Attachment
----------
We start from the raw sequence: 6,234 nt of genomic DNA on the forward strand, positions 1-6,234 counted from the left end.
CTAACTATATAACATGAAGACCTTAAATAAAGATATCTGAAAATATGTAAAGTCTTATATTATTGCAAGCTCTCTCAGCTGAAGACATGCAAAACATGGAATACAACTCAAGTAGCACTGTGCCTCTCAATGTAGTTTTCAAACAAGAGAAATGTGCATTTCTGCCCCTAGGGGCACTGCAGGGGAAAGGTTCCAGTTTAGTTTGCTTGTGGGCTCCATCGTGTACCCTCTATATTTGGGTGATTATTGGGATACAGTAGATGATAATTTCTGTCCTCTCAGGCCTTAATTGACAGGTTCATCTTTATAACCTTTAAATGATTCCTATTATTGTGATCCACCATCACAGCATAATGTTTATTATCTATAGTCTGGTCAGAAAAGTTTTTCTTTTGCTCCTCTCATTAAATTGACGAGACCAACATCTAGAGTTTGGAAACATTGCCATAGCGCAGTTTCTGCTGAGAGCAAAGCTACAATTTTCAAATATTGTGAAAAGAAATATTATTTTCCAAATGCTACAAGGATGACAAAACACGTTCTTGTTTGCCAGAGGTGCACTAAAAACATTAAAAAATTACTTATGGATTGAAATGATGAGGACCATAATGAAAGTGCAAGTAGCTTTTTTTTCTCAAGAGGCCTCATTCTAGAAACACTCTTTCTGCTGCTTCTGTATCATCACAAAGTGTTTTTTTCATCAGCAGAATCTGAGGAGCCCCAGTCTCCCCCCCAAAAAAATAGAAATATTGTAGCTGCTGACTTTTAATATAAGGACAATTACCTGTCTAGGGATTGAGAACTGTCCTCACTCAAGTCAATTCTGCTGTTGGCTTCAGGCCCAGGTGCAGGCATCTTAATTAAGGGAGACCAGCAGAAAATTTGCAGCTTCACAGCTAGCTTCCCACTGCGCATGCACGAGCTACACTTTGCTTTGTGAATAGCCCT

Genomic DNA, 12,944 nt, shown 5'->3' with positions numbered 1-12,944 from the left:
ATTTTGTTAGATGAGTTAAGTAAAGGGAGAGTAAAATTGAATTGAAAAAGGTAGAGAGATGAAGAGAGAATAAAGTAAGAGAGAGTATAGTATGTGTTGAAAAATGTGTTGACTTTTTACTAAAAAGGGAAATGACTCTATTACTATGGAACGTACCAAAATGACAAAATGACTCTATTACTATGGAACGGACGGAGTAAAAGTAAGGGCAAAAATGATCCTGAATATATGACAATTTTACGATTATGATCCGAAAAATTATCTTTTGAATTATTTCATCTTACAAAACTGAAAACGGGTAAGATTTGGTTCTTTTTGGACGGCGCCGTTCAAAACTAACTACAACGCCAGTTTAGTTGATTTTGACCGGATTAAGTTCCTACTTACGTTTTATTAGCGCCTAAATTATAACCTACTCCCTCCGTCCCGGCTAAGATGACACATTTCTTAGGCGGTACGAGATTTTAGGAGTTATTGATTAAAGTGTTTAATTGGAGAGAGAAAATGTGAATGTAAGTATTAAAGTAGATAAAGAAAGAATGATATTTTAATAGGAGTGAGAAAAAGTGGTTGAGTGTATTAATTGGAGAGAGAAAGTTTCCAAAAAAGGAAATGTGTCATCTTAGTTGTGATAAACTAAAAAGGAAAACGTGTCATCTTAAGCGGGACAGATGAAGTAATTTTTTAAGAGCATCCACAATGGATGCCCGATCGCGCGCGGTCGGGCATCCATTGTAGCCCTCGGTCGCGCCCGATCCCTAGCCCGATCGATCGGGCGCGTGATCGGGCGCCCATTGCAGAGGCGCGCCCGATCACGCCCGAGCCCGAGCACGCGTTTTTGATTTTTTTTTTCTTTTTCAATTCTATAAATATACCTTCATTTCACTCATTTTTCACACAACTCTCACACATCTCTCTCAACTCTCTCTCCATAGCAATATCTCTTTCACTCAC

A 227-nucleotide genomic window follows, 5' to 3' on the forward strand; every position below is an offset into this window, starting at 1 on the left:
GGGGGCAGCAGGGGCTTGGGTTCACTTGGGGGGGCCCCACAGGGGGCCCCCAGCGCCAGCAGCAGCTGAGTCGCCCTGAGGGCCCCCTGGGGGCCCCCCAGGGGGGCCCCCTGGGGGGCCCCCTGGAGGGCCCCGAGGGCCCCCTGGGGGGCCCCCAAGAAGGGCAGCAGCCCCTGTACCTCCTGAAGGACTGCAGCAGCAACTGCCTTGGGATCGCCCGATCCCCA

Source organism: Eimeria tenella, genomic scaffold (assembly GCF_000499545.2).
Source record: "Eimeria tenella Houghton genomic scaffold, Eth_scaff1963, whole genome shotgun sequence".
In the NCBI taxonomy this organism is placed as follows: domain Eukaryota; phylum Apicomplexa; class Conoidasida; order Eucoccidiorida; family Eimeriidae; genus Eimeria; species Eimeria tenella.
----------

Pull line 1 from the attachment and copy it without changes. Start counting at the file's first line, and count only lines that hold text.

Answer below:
We start from the raw sequence: 6,234 nt of genomic DNA on the forward strand, positions 1-6,234 counted from the left end.